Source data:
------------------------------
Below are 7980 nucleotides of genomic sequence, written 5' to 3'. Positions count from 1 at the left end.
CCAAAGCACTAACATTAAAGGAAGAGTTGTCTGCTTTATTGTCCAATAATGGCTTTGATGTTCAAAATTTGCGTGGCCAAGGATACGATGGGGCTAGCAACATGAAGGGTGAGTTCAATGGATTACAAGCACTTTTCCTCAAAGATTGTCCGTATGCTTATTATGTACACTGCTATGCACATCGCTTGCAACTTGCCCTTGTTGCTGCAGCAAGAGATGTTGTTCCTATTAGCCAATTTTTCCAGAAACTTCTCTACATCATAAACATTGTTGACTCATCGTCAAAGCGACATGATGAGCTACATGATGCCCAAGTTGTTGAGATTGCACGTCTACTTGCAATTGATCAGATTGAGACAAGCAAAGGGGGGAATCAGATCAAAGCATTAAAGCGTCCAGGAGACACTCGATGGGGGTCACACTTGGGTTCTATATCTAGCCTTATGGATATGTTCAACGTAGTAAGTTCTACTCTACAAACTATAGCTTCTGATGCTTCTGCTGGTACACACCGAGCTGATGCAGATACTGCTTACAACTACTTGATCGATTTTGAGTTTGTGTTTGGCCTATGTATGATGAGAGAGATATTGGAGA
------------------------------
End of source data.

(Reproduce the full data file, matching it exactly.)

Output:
Below are 7980 nucleotides of genomic sequence, written 5' to 3'. Positions count from 1 at the left end.
CCAAAGCACTAACATTAAAGGAAGAGTTGTCTGCTTTATTGTCCAATAATGGCTTTGATGTTCAAAATTTGCGTGGCCAAGGATACGATGGGGCTAGCAACATGAAGGGTGAGTTCAATGGATTACAAGCACTTTTCCTCAAAGATTGTCCGTATGCTTATTATGTACACTGCTATGCACATCGCTTGCAACTTGCCCTTGTTGCTGCAGCAAGAGATGTTGTTCCTATTAGCCAATTTTTCCAGAAACTTCTCTACATCATAAACATTGTTGACTCATCGTCAAAGCGACATGATGAGCTACATGATGCCCAAGTTGTTGAGATTGCACGTCTACTTGCAATTGATCAGATTGAGACAAGCAAAGGGGGGAATCAGATCAAAGCATTAAAGCGTCCAGGAGACACTCGATGGGGGTCACACTTGGGTTCTATATCTAGCCTTATGGATATGTTCAACGTAGTAAGTTCTACTCTACAAACTATAGCTTCTGATGCTTCTGCTGGTACACACCGAGCTGATGCAGATACTGCTTACAACTACTTGATCGATTTTGAGTTTGTGTTTGGCCTATGTATGATGAGAGAGATATTGGAGA